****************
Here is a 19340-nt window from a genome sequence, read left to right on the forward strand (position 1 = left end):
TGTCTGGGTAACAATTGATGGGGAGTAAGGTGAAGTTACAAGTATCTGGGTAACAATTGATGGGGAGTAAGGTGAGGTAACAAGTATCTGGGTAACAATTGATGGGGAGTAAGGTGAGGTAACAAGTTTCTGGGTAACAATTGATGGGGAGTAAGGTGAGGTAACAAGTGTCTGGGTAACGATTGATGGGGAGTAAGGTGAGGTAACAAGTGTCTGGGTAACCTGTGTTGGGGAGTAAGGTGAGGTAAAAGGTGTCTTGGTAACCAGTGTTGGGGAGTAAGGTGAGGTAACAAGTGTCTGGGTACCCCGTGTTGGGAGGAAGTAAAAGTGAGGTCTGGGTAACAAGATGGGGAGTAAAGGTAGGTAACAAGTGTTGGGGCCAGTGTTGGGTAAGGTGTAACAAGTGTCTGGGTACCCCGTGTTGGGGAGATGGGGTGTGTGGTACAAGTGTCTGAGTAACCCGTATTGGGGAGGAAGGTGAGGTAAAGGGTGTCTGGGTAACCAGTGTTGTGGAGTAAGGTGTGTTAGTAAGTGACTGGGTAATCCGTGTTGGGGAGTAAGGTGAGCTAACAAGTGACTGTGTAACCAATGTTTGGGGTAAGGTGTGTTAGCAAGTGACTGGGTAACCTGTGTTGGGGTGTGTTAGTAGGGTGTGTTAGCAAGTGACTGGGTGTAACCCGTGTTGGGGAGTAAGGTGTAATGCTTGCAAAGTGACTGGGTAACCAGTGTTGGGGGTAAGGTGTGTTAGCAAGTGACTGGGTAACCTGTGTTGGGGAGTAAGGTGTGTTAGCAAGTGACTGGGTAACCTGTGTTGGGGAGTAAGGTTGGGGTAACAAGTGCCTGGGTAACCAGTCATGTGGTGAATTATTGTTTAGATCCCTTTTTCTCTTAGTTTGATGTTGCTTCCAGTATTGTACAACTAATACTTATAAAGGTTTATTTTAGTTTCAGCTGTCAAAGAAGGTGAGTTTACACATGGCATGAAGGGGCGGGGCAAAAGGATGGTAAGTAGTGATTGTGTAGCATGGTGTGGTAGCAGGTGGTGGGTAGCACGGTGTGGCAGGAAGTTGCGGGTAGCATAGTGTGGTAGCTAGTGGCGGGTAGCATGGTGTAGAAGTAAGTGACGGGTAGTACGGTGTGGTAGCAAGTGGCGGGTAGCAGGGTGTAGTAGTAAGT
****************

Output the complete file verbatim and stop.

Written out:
Here is a 19340-nt window from a genome sequence, read left to right on the forward strand (position 1 = left end):
TGTCTGGGTAACAATTGATGGGGAGTAAGGTGAAGTTACAAGTATCTGGGTAACAATTGATGGGGAGTAAGGTGAGGTAACAAGTATCTGGGTAACAATTGATGGGGAGTAAGGTGAGGTAACAAGTTTCTGGGTAACAATTGATGGGGAGTAAGGTGAGGTAACAAGTGTCTGGGTAACGATTGATGGGGAGTAAGGTGAGGTAACAAGTGTCTGGGTAACCTGTGTTGGGGAGTAAGGTGAGGTAAAAGGTGTCTTGGTAACCAGTGTTGGGGAGTAAGGTGAGGTAACAAGTGTCTGGGTACCCCGTGTTGGGAGGAAGTAAAAGTGAGGTCTGGGTAACAAGATGGGGAGTAAAGGTAGGTAACAAGTGTTGGGGCCAGTGTTGGGTAAGGTGTAACAAGTGTCTGGGTACCCCGTGTTGGGGAGATGGGGTGTGTGGTACAAGTGTCTGAGTAACCCGTATTGGGGAGGAAGGTGAGGTAAAGGGTGTCTGGGTAACCAGTGTTGTGGAGTAAGGTGTGTTAGTAAGTGACTGGGTAATCCGTGTTGGGGAGTAAGGTGAGCTAACAAGTGACTGTGTAACCAATGTTTGGGGTAAGGTGTGTTAGCAAGTGACTGGGTAACCTGTGTTGGGGTGTGTTAGTAGGGTGTGTTAGCAAGTGACTGGGTGTAACCCGTGTTGGGGAGTAAGGTGTAATGCTTGCAAAGTGACTGGGTAACCAGTGTTGGGGGTAAGGTGTGTTAGCAAGTGACTGGGTAACCTGTGTTGGGGAGTAAGGTGTGTTAGCAAGTGACTGGGTAACCTGTGTTGGGGAGTAAGGTTGGGGTAACAAGTGCCTGGGTAACCAGTCATGTGGTGAATTATTGTTTAGATCCCTTTTTCTCTTAGTTTGATGTTGCTTCCAGTATTGTACAACTAATACTTATAAAGGTTTATTTTAGTTTCAGCTGTCAAAGAAGGTGAGTTTACACATGGCATGAAGGGGCGGGGCAAAAGGATGGTAAGTAGTGATTGTGTAGCATGGTGTGGTAGCAGGTGGTGGGTAGCACGGTGTGGCAGGAAGTTGCGGGTAGCATAGTGTGGTAGCTAGTGGCGGGTAGCATGGTGTAGAAGTAAGTGACGGGTAGTACGGTGTGGTAGCAAGTGGCGGGTAGCAGGGTGTAGTAGTAAGT